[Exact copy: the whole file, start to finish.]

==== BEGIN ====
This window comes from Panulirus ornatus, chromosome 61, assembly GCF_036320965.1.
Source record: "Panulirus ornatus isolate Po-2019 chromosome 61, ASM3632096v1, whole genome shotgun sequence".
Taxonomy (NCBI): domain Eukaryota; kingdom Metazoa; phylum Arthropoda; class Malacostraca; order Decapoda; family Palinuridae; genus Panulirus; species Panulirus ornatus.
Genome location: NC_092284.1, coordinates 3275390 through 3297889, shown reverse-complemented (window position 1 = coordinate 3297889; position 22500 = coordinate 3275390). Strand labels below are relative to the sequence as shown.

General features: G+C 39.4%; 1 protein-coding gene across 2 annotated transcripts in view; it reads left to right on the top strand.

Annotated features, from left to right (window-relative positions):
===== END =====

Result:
This window comes from Panulirus ornatus, chromosome 61, assembly GCF_036320965.1.
Source record: "Panulirus ornatus isolate Po-2019 chromosome 61, ASM3632096v1, whole genome shotgun sequence".
Taxonomy (NCBI): domain Eukaryota; kingdom Metazoa; phylum Arthropoda; class Malacostraca; order Decapoda; family Palinuridae; genus Panulirus; species Panulirus ornatus.
Genome location: NC_092284.1, coordinates 3275390 through 3297889, shown reverse-complemented (window position 1 = coordinate 3297889; position 22500 = coordinate 3275390). Strand labels below are relative to the sequence as shown.

General features: G+C 39.4%; 1 protein-coding gene across 2 annotated transcripts in view; it reads left to right on the top strand.

Annotated features, from left to right (window-relative positions):